Perry then steered the conversation to some questions the boy's mother had been asking him, about evolution.

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Florida Secretary of State Kurt Browning wrote in an editorial on Thursday that the Justice Department had determined "all 76 provisions" of Florida's new elections law were not discriminatory, except for the four controversial parts of the law he didn't want the department to review.

In fact, Browning retracted his submission of four controversial provisions of Florida's new election law from the pre-clearance process at the Justice Department after the agency started asking questions.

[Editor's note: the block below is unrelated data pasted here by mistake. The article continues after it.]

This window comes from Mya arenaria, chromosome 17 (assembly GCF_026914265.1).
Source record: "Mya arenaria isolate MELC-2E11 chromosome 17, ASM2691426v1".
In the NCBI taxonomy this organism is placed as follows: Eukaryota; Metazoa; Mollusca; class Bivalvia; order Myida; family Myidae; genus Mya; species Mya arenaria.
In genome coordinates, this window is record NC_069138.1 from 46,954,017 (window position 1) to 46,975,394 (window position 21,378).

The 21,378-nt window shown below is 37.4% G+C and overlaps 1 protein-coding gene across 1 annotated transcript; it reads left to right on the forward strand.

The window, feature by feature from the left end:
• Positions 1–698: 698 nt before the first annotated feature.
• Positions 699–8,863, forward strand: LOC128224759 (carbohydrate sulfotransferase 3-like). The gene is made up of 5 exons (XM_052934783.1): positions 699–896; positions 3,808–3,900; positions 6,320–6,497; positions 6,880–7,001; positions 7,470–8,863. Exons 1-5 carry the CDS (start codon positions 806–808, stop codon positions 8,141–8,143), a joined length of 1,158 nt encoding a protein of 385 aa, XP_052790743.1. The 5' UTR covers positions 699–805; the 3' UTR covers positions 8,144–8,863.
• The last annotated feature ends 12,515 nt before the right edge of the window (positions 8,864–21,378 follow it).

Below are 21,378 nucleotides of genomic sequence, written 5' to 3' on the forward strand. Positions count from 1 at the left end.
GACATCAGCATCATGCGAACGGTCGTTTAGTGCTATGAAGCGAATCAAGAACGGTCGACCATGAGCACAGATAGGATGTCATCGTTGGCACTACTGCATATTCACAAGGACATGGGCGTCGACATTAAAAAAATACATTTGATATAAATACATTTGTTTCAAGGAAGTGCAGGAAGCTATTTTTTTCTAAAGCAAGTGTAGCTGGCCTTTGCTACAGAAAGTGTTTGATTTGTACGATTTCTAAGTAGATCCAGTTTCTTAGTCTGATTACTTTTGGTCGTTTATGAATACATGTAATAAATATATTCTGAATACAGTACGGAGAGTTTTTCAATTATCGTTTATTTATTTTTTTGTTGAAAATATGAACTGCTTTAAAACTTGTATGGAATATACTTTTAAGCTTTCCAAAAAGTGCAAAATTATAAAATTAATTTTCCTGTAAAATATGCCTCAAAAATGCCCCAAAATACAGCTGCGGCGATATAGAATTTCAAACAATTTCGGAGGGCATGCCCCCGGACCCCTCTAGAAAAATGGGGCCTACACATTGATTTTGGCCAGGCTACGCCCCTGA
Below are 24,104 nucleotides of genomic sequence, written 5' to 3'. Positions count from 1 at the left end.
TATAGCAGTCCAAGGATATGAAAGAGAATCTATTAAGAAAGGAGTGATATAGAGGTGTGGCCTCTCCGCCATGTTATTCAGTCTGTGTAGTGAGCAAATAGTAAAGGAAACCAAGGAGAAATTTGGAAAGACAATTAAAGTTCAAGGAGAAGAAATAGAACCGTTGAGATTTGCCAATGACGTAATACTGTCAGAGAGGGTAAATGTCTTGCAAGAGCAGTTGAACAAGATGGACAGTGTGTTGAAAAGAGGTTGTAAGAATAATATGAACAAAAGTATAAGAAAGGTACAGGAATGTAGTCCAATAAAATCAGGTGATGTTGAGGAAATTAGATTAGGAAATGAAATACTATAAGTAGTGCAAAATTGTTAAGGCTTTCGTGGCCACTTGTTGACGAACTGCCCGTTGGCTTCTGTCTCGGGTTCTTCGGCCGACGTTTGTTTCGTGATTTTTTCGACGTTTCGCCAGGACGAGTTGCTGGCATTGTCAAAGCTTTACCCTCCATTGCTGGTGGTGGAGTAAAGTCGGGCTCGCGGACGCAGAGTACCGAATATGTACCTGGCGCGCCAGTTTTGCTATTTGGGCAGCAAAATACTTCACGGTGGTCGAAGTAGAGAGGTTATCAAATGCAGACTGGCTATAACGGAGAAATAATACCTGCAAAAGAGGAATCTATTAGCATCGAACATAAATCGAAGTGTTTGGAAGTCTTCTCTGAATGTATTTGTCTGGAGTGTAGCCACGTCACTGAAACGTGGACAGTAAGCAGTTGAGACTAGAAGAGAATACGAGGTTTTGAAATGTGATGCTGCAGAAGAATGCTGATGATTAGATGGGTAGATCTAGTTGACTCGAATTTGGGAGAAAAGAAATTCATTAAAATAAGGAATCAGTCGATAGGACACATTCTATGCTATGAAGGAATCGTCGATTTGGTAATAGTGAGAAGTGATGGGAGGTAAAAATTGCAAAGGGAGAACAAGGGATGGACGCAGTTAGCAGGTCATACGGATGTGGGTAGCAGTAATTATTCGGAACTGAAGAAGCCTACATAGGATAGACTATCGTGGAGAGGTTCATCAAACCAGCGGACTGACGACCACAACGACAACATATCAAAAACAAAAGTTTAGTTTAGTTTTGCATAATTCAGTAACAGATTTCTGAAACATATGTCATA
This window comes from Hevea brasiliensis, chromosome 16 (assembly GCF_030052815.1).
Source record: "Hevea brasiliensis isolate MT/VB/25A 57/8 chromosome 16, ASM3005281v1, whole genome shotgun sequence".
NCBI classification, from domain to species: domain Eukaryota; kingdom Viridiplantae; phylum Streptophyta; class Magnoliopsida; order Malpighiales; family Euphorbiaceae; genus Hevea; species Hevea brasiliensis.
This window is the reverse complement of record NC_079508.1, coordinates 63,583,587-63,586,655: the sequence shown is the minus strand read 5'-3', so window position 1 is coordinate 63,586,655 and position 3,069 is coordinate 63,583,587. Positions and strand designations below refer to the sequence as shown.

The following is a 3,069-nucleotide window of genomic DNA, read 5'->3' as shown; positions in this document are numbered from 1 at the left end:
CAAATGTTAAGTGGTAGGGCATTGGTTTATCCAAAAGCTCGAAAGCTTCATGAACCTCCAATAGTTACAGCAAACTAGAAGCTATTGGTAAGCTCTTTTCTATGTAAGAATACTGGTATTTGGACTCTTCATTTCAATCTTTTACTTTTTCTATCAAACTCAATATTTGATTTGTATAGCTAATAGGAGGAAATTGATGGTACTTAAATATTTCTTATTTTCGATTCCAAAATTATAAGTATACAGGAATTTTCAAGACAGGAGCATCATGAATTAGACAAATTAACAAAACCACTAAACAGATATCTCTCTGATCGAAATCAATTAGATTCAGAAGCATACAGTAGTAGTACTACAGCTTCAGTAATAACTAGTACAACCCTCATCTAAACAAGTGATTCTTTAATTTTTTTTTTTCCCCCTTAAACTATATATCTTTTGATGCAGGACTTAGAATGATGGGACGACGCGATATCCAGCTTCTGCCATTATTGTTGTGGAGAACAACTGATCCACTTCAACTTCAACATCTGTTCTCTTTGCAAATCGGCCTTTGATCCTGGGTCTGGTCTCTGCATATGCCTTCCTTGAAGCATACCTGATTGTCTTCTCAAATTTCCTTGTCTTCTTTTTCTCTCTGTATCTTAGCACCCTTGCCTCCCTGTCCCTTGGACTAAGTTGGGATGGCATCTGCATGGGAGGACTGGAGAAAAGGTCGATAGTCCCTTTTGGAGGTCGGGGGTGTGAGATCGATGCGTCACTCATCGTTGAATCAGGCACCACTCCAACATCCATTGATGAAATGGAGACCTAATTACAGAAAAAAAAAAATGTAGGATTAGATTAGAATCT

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A staffer working for Rep. Darrell Issa's Oversight Committee on financial regulation issues has come under scrutiny by ThinkProgress for changing his name after he left his previous position at Goldman Sachs. The story implied that he changed his name three years ago to hide his background with the company.

But Peter Haller, formerly known as Peter Simonyi, said in a statement to TPM that he and his sister switched their names a few years back to respect the last wish of his grandfather to carry on his mother's family name.

His mother's father, Alfred haller-koi gr Haller, was killed by fascists in Budapest in 1944 when he tried to stop children from being conscripted into the military, Haller said.